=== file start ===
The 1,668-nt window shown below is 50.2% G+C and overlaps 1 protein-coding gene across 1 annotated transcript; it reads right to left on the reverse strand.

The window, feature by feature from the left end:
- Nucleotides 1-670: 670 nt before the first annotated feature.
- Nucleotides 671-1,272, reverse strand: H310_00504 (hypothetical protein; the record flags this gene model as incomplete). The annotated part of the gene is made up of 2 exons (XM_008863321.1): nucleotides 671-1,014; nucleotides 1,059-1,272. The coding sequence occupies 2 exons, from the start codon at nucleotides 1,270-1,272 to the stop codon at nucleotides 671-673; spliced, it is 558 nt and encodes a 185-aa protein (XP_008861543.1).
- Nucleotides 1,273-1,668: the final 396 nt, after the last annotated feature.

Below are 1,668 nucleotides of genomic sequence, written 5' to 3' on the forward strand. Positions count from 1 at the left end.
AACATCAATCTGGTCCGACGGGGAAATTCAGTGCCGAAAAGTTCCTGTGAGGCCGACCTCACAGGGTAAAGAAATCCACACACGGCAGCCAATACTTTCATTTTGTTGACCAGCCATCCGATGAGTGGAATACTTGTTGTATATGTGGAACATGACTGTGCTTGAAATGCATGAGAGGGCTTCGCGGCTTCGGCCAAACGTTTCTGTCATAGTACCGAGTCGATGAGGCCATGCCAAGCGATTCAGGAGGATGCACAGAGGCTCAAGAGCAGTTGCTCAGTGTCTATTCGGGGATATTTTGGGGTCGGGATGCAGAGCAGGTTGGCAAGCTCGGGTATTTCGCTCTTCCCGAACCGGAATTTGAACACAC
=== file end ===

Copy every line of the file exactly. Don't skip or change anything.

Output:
The 1,668-nt window shown below is 50.2% G+C and overlaps 1 protein-coding gene across 1 annotated transcript; it reads right to left on the reverse strand.

The window, feature by feature from the left end:
- Nucleotides 1-670: 670 nt before the first annotated feature.
- Nucleotides 671-1,272, reverse strand: H310_00504 (hypothetical protein; the record flags this gene model as incomplete). The annotated part of the gene is made up of 2 exons (XM_008863321.1): nucleotides 671-1,014; nucleotides 1,059-1,272. The coding sequence occupies 2 exons, from the start codon at nucleotides 1,270-1,272 to the stop codon at nucleotides 671-673; spliced, it is 558 nt and encodes a 185-aa protein (XP_008861543.1).
- Nucleotides 1,273-1,668: the final 396 nt, after the last annotated feature.

Below are 1,668 nucleotides of genomic sequence, written 5' to 3' on the forward strand. Positions count from 1 at the left end.
AACATCAATCTGGTCCGACGGGGAAATTCAGTGCCGAAAAGTTCCTGTGAGGCCGACCTCACAGGGTAAAGAAATCCACACACGGCAGCCAATACTTTCATTTTGTTGACCAGCCATCCGATGAGTGGAATACTTGTTGTATATGTGGAACATGACTGTGCTTGAAATGCATGAGAGGGCTTCGCGGCTTCGGCCAAACGTTTCTGTCATAGTACCGAGTCGATGAGGCCATGCCAAGCGATTCAGGAGGATGCACAGAGGCTCAAGAGCAGTTGCTCAGTGTCTATTCGGGGATATTTTGGGGTCGGGATGCAGAGCAGGTTGGCAAGCTCGGGTATTTCGCTCTTCCCGAACCGGAATTTGAACACAC